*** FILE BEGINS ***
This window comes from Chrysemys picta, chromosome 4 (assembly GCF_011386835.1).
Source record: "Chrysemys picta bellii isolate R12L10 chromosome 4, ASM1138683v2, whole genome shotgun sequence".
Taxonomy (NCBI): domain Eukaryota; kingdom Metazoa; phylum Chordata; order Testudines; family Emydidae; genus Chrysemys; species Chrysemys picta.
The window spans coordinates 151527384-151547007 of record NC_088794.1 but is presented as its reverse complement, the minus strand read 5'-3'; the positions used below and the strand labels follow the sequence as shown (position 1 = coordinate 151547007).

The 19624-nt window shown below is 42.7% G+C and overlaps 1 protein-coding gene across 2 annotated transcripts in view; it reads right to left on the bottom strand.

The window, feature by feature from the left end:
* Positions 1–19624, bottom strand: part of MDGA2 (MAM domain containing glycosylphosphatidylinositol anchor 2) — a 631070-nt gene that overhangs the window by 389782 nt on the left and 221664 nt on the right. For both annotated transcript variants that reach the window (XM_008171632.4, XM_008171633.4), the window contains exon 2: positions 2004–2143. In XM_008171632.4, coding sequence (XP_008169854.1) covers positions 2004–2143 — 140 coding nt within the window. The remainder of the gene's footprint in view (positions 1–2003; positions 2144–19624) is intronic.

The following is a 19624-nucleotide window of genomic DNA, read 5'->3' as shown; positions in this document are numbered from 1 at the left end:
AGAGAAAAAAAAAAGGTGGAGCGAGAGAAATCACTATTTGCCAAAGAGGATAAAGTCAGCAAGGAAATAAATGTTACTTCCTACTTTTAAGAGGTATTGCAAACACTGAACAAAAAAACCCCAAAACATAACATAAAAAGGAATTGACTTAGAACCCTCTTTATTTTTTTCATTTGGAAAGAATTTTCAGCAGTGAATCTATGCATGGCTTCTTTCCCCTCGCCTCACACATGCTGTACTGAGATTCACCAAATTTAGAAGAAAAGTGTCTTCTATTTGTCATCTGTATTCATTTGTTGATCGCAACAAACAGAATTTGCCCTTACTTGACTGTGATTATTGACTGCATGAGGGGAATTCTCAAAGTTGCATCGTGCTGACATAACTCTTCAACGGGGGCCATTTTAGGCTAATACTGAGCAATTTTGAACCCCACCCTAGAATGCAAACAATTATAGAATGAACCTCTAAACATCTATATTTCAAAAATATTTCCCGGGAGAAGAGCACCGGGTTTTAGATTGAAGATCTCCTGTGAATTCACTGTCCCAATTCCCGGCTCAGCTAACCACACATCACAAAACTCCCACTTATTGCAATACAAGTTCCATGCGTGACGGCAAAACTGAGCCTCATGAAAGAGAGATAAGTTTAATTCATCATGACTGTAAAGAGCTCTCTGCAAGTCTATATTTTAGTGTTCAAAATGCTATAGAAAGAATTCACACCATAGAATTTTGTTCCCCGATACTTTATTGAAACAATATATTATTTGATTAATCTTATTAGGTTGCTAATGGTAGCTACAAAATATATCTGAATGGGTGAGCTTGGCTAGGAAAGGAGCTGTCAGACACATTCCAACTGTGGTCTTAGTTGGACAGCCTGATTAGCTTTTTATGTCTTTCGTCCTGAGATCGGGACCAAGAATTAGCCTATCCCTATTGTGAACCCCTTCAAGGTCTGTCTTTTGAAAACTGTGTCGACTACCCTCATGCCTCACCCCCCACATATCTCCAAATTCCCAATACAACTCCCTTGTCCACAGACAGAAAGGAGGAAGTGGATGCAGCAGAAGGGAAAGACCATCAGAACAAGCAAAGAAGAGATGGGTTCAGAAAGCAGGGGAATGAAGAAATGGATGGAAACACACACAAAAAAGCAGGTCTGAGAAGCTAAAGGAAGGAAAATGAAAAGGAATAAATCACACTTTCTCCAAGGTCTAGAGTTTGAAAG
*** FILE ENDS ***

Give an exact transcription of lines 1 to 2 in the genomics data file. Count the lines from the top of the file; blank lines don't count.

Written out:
This window comes from Chrysemys picta, chromosome 4 (assembly GCF_011386835.1).
Source record: "Chrysemys picta bellii isolate R12L10 chromosome 4, ASM1138683v2, whole genome shotgun sequence".